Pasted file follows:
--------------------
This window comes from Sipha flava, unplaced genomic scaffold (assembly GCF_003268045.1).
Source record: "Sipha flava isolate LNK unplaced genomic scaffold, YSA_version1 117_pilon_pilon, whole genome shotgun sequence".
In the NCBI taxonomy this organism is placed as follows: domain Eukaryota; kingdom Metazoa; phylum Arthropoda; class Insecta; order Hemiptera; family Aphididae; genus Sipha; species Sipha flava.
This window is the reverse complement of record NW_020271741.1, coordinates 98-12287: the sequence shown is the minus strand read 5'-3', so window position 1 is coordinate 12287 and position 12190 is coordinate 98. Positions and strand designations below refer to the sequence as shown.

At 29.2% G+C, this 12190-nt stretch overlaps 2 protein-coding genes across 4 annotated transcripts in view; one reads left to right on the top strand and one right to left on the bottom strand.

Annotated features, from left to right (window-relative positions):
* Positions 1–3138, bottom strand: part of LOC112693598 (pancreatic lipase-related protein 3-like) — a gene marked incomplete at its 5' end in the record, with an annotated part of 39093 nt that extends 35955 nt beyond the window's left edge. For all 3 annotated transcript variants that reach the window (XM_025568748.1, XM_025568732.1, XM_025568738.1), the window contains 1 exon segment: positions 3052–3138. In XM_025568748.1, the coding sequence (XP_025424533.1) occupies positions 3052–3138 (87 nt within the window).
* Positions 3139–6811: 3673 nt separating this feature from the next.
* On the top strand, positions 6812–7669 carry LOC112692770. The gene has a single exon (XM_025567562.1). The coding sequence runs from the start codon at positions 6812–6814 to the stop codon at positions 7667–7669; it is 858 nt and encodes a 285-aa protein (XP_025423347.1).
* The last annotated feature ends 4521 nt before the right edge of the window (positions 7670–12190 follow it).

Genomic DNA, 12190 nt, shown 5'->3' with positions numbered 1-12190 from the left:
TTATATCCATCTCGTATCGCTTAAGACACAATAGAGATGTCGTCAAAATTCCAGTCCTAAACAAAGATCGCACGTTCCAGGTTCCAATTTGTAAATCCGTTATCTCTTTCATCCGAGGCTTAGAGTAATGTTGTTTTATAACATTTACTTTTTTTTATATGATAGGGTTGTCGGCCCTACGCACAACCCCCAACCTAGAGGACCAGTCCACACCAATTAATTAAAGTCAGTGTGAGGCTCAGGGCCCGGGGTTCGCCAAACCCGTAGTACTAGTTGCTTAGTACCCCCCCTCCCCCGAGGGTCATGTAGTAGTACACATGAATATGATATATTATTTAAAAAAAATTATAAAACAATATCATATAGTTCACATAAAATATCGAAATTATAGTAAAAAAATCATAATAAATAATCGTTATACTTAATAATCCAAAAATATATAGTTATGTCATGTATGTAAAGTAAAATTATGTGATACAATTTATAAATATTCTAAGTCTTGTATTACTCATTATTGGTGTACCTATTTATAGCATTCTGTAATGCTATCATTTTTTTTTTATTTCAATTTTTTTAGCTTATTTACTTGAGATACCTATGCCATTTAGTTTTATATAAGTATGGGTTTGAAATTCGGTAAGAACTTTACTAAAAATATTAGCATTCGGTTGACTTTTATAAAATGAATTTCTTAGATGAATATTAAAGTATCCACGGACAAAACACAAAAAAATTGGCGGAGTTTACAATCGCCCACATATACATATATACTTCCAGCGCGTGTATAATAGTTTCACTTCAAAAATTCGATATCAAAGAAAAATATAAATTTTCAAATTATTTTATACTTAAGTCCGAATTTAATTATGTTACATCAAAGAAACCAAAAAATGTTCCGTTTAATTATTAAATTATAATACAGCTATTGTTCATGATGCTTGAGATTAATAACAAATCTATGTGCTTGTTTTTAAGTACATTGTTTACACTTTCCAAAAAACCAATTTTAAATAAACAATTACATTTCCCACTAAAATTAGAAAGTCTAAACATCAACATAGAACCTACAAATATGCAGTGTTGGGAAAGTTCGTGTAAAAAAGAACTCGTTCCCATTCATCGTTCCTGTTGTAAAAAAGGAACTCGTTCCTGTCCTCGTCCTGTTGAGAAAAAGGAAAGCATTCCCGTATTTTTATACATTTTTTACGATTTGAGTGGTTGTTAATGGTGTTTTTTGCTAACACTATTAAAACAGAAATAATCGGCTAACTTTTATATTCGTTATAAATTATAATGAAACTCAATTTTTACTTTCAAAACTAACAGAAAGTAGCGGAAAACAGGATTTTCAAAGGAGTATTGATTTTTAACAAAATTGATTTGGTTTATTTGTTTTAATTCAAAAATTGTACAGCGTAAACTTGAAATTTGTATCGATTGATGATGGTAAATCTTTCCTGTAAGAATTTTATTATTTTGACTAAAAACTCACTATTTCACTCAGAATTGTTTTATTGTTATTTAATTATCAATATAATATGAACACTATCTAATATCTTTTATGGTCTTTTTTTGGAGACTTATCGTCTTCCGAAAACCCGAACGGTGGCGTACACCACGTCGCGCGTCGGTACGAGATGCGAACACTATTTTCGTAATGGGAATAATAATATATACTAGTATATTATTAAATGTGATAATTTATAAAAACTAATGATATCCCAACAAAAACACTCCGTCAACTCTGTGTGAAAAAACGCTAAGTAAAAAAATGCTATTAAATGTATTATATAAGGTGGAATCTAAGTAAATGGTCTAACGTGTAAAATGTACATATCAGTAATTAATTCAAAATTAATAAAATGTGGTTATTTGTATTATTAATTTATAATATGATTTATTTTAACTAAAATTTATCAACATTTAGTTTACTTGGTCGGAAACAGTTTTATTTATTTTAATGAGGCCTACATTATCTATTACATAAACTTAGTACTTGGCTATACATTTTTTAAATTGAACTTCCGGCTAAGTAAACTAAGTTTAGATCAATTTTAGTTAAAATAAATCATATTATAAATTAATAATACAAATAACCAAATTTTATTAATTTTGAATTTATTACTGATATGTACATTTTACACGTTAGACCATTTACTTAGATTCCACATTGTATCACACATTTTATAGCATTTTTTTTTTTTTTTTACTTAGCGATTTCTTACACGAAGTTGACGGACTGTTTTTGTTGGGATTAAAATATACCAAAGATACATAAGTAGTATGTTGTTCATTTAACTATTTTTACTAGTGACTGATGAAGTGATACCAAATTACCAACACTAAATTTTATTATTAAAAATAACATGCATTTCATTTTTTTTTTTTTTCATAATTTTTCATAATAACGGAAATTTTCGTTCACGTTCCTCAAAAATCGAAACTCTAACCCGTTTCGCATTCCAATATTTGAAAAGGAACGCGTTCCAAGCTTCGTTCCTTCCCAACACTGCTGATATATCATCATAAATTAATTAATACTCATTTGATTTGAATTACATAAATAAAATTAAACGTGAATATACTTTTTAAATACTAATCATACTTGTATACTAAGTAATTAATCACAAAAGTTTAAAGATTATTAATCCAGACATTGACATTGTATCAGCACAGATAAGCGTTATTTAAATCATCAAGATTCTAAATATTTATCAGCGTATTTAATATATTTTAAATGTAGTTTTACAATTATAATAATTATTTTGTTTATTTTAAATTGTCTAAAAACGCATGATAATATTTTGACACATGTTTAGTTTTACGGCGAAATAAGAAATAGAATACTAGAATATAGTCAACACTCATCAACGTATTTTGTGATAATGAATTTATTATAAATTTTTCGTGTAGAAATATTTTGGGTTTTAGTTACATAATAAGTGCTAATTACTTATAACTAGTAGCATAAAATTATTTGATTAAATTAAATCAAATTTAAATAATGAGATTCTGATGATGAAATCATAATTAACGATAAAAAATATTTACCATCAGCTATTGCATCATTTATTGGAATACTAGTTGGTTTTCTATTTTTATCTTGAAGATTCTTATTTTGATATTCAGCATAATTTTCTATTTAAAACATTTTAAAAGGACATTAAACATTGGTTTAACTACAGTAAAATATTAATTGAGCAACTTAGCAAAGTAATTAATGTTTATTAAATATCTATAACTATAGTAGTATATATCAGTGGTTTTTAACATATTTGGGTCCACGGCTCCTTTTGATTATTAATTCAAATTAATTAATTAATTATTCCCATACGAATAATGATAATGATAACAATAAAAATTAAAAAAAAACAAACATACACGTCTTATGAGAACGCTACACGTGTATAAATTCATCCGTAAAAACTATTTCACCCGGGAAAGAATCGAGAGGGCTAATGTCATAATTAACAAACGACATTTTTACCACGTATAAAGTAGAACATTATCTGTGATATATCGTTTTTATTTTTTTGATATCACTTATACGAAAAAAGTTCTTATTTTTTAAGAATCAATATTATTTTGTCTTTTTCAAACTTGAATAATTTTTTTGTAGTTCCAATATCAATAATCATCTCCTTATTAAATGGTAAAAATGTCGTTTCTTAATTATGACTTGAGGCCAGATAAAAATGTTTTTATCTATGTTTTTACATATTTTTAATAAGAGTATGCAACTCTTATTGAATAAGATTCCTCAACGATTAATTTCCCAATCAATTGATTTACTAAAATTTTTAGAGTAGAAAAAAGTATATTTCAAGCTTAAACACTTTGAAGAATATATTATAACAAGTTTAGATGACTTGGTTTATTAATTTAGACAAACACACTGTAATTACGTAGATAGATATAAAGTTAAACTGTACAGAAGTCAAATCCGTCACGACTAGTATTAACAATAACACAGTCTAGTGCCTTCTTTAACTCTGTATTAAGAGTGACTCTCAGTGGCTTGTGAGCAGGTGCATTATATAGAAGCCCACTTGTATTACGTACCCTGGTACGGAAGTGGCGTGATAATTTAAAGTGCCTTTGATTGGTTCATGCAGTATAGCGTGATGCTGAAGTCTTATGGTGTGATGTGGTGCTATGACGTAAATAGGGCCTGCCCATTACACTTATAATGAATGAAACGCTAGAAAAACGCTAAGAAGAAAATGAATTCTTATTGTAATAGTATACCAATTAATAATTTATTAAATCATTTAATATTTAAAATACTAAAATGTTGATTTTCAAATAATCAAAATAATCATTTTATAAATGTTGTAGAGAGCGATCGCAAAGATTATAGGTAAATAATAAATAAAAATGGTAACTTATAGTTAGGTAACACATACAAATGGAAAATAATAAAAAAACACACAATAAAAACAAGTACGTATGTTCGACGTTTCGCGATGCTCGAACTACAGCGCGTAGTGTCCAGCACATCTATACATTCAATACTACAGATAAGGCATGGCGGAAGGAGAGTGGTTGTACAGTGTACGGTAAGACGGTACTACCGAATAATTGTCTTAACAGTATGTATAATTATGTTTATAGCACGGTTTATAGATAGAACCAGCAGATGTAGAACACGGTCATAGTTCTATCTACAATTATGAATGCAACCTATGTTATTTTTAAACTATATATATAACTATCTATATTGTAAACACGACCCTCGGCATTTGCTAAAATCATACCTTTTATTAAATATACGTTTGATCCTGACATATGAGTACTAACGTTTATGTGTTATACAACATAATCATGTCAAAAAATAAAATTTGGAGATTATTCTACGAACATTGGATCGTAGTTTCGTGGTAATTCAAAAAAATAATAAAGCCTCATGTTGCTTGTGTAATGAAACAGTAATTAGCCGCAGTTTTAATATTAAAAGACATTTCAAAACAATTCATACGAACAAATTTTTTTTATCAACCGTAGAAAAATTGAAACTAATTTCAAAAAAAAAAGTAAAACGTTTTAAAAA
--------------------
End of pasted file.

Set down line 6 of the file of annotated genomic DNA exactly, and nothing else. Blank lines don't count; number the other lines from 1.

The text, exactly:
Annotated features, from left to right (window-relative positions):